Every member of the family needs to contribute to make the family work. If one person is doing most or all of the housework, it won't take long to burn out. Try these tips for getting help.
- Preschool age children seem to respond well to the Barney Clean Up Song. It helps to start young, when children see cleaning as a game. There are several "clean up" and "tidy up" songs on children's tapes and videos. Find one that isn't too annoying and use it! Sing along with the children. Try to make pick-up time as fun as possible. Older children-I hate to say this, but it's true-may work better with their own favorite music playing. I know that adults in the clutter club have mentioned that music helps. Close the door. Move outside while they work to the beat if you don't appreciate their music. But don't insist on silence for housework. Don't teach your children that housework is boring. They may just find that some housework is interesting and even fun. Don't spoil it for them!
- Label shelves or boxes with words or pictures. Why buy toys that involve putting small blocks or balls into a container when you can practice the same skill on something more useful-like toys and their shelves or boxes. It's a matching game! Young school-aged children are great at matching socks-and sorting laundry once you teach them the rules.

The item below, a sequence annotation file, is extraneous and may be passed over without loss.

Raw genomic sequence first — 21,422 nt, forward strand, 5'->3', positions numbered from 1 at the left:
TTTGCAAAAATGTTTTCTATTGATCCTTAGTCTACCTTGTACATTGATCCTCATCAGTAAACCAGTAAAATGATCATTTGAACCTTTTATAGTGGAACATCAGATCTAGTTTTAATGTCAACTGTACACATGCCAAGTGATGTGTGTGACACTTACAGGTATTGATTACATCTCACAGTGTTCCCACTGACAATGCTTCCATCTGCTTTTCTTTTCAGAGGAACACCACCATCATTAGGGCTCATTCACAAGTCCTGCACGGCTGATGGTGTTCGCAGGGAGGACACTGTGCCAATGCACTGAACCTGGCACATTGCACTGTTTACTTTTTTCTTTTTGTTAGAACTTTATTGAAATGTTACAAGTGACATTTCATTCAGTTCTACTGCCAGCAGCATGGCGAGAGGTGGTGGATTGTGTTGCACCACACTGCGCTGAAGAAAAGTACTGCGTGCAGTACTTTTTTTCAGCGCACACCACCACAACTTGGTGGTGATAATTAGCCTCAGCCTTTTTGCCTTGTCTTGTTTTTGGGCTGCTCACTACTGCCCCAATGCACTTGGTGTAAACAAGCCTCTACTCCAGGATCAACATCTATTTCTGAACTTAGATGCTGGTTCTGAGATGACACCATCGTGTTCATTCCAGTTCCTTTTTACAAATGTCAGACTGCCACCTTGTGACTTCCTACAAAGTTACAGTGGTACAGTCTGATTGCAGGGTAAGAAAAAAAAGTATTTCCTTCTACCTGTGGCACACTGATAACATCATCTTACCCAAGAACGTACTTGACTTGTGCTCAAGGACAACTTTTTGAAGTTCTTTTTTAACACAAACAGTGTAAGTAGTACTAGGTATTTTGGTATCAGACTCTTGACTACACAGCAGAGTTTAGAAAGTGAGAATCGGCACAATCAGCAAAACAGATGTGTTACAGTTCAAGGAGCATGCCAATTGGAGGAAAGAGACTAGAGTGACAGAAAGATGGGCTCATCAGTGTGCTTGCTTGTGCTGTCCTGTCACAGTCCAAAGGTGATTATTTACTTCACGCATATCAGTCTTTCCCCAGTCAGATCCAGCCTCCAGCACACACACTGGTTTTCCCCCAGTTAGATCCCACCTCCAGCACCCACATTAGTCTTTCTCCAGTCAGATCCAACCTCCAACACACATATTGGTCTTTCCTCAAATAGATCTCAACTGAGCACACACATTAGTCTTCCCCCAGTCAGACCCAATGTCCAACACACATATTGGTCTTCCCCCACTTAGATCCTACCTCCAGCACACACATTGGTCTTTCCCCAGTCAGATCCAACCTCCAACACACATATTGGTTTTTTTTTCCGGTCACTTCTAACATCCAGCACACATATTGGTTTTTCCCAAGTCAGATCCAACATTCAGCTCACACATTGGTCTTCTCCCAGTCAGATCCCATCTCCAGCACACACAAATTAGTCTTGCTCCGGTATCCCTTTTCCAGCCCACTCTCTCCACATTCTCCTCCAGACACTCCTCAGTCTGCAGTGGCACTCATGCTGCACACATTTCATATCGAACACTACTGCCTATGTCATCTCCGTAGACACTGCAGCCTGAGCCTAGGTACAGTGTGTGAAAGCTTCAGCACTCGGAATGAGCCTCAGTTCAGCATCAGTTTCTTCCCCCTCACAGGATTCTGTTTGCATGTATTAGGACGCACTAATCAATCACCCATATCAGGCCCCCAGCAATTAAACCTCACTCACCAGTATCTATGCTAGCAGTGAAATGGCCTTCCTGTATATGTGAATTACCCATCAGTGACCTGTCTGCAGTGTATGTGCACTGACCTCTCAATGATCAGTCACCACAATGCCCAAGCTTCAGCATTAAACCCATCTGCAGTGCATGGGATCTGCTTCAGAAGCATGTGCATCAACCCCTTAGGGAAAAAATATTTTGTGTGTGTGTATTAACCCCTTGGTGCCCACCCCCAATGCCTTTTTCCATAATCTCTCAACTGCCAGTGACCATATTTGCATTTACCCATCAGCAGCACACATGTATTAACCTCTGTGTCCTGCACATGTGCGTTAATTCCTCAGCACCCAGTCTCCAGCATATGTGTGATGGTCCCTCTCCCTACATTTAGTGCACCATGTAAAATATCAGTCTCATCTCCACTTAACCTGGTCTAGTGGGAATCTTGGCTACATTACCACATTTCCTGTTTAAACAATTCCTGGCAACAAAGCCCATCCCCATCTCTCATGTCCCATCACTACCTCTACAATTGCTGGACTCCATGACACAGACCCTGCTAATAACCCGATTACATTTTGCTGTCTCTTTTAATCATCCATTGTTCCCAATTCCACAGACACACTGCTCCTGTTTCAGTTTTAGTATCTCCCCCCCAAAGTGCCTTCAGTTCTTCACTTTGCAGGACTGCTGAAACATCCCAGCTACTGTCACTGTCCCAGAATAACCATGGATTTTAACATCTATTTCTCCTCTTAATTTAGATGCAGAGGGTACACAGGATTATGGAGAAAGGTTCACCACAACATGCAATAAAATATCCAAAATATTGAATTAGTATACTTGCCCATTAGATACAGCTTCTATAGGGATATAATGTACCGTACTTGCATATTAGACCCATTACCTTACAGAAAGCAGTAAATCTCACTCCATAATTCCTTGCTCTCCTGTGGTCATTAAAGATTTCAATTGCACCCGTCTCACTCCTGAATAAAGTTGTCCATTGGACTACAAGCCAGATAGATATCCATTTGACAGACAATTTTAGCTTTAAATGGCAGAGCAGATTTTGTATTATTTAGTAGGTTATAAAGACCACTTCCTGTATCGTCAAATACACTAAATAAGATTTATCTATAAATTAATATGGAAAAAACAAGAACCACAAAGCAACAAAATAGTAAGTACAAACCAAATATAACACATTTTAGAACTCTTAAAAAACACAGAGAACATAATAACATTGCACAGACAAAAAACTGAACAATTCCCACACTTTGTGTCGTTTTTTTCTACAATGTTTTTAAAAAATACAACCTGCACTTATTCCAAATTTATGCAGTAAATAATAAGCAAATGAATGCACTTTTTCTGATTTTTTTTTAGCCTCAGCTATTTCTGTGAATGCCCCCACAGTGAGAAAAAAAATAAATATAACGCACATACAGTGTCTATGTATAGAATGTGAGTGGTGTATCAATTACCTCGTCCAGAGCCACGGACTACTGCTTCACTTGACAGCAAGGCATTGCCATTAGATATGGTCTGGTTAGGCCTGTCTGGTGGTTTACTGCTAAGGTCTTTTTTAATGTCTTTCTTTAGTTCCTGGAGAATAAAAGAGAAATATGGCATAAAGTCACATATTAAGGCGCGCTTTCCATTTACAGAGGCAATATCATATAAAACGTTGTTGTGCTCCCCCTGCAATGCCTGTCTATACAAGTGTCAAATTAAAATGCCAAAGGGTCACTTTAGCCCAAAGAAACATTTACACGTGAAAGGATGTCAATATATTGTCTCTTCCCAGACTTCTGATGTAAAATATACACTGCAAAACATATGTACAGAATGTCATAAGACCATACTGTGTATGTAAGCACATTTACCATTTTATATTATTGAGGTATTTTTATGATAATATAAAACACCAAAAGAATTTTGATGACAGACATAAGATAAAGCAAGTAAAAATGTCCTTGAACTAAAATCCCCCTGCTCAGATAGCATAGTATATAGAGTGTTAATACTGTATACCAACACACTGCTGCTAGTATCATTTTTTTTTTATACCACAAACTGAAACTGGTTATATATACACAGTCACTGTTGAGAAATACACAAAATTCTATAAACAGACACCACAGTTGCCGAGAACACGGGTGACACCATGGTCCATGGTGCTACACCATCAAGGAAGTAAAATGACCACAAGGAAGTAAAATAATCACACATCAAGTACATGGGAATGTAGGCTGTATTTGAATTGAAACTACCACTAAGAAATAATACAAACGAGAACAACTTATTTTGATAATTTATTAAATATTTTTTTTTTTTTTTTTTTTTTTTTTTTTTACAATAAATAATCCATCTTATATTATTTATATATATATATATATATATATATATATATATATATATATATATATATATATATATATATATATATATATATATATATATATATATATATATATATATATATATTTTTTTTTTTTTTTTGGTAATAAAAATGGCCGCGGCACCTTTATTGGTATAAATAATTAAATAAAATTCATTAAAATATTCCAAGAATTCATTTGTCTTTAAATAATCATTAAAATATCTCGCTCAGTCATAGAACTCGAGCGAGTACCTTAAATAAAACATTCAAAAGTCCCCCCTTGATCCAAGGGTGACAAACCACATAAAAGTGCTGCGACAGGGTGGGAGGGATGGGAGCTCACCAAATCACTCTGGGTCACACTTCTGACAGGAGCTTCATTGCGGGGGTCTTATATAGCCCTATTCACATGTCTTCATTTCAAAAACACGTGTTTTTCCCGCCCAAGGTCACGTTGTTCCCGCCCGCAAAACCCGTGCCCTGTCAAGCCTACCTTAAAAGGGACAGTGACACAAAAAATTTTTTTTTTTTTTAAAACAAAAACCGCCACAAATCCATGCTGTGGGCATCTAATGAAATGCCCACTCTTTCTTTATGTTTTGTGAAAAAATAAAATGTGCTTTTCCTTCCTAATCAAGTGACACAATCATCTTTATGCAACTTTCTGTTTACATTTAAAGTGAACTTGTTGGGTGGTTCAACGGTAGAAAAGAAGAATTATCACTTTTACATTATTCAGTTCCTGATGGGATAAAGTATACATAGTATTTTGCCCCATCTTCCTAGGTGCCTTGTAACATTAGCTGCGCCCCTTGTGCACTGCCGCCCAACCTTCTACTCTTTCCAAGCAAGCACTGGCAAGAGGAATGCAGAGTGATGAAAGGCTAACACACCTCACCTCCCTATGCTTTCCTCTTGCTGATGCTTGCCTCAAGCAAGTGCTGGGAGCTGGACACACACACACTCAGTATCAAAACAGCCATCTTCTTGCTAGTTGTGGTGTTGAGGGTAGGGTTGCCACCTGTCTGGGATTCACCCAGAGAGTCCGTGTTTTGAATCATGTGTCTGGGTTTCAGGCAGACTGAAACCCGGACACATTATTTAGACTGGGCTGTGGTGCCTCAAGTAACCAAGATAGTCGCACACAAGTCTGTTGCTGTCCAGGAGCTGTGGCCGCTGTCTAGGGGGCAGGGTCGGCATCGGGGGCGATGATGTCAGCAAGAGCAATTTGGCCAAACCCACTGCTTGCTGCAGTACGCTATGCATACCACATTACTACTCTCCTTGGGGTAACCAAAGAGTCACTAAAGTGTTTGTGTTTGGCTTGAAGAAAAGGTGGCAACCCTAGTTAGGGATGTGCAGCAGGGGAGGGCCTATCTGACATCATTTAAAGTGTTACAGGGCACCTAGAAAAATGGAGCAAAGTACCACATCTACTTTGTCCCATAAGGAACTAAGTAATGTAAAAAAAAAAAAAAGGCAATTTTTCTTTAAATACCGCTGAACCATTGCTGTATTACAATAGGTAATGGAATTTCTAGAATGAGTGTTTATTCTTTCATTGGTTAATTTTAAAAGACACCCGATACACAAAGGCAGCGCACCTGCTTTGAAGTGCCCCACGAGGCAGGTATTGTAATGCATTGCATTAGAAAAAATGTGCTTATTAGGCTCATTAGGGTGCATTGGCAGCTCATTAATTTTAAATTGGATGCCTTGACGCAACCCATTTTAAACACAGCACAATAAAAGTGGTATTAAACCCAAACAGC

- Work together, side-by-side. Not only is it good for the children to see you helping (not the mean ogre that makes them do all the work) but you might also get some insight into how your child does things. It is not always necessary for a child to do everything the way you do. Sometimes good enough really is enough. Sometimes the child may come up with a better way. (This is especially true of tasks we were taught to do but hated doing-rather than try to think of a better way to do it, we often try not to think about it.)
- After children have had an opportunity to put their belongings away and have failed to do it, place the items in a box. The children can redeem them by doing extra chores around the house. This is not a punishment, this is an exchange of labor-you had to pick up their stuff, now they have to do something for you. Don't make chores a punishment. If you think of housework as a punishment yourself, you need to get things straight in your own mind. Certain tasks simply must be done to keep a household running. Doing them doesn't make you a servant. You do it for the good of the family-including yourself.